Wed 19 Oct, 2011 03:44 pm
5 Center at Mercy Hospital in Buffalo
I recently had the worst assignment ever and I wouldn't recommend 5 Center to anyone for all the money in the world! The unit is extremely large with the capacity to hold 47-50 patients with 3 separate nursing stations. The unit has the ability to monitor patients requiring telemetry. The manager was not friendly and terrorized her staff. This had to be the most toxic working environment I've ever experienced in a long while. I've heard about unhappy nurses, but this unit took the cake!
Nurse- Patient ratio is 1:8 on average with high acuity. Charting is extremely cumbersome via Sorian computer system. Medication administration is completely computerized via the MAK computer system with all meds individually taken from the ADU or Pysix (for meds) on each individual patient. Nurses compete for the use of the ADU. There are usually 2-3 nursing aids on average that do vital signs and patient care which was very helpful. Medications were administered all throughout the night at the oddest times. Heparin sc injections and iv's being flushed at 1 am was completely insane!
The reporting system from nurse to nurse was lousy and done via written report handoff with no specific place to leave the endorsed written report. Nurses ended up leaving the reports in mysterious places. A few times I didn't find my report and had to learn the patient for myself via interviewing the patients and their family as well as reading the chart. It was horrible.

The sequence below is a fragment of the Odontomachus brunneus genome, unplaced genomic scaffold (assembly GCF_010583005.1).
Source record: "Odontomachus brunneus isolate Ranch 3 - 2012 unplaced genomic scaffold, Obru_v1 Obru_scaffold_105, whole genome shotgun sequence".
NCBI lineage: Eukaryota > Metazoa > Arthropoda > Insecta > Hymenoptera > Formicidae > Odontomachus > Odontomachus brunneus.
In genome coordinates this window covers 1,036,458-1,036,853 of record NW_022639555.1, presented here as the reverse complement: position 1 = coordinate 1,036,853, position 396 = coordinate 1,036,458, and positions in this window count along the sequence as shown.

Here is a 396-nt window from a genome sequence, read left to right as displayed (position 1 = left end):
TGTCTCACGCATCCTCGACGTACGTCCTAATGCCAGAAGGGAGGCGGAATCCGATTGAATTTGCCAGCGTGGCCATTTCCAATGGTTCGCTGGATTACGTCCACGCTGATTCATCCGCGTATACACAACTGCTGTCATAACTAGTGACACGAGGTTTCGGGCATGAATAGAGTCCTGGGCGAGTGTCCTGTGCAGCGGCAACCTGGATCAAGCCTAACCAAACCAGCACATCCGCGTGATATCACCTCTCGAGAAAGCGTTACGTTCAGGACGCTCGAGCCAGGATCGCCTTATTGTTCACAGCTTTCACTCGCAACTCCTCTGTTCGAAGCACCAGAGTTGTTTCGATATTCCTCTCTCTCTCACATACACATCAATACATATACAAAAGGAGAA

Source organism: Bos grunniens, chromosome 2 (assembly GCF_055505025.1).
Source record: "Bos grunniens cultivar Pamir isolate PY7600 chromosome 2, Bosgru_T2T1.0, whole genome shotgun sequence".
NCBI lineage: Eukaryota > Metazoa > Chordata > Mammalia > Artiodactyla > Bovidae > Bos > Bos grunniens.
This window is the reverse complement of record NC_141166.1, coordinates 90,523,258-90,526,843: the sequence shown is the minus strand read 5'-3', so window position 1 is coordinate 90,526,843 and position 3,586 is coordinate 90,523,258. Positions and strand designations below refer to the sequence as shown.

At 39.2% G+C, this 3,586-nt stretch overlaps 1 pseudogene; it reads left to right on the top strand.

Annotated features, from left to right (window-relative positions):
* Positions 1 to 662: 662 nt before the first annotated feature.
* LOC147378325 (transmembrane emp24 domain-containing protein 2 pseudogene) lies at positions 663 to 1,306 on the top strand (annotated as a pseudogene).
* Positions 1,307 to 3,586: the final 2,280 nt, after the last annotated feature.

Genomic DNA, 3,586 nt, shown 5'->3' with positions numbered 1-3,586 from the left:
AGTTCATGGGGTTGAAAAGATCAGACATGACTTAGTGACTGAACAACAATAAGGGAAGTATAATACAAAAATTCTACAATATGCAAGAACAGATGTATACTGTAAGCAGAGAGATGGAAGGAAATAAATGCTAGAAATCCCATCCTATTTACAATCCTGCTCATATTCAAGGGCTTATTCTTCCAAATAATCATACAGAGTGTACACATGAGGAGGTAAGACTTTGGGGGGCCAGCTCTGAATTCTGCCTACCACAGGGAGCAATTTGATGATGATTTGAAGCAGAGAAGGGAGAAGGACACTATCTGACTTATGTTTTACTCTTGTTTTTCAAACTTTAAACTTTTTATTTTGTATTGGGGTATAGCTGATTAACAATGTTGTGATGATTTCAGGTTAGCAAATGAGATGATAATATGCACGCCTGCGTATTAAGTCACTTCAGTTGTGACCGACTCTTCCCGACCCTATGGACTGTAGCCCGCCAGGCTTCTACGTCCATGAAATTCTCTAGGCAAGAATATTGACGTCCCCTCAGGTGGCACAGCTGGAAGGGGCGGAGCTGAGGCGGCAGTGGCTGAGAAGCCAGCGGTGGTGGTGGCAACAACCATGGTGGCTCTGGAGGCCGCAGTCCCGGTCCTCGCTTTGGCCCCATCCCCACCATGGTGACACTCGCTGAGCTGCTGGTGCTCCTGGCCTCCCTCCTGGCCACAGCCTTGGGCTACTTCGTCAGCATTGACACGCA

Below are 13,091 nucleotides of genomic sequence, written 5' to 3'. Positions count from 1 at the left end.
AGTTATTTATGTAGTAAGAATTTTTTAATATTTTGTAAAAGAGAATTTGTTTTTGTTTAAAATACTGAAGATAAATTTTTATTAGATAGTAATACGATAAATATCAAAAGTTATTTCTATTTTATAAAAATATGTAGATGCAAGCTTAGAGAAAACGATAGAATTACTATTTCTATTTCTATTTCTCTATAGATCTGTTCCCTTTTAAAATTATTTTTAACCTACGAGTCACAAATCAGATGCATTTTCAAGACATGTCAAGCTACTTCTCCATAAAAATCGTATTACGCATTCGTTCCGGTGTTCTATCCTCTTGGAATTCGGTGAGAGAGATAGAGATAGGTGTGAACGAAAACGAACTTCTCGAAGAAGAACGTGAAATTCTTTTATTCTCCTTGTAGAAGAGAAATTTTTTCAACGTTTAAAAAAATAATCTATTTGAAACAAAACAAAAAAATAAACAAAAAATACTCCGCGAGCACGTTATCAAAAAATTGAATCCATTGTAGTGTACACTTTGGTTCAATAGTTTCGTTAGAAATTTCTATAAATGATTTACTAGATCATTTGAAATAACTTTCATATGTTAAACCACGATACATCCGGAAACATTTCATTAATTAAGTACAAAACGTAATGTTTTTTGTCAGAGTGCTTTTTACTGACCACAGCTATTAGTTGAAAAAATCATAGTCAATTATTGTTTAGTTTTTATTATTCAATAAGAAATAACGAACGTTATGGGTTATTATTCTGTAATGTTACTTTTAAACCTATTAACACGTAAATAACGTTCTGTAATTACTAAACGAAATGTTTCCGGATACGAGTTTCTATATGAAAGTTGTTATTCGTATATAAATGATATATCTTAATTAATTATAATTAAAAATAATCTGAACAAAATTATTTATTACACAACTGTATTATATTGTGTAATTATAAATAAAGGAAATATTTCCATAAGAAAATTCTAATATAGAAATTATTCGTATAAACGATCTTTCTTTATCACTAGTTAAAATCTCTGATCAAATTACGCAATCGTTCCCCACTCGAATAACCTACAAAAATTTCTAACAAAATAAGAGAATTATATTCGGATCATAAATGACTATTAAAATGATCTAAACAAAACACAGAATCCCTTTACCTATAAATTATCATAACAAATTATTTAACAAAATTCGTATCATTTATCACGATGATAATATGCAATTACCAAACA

ER faxed reports and gave a 15 minute window for nurses to call to ask questions. Admissions to the floor arrived at changed of shift and could be as many as 3 or 4 arriving within the hour. Their were usually two charge nurses at night who did orders and called doctors for nurses. That was helpful, but honestly when one nurse gets 3 admissions they could have been more helpful by doing an admission or two. This C.O.W. had to pulled into the room to do the nursing admission history and assessment.
Absolutely a horrific experience with a fast paced environment where nurses didn't know where they were coming or going. Rapid Responses were called so frequently because simple things that nurses should be able to pick up on, they couldn't so by the time things were noticed the patient was already crashing.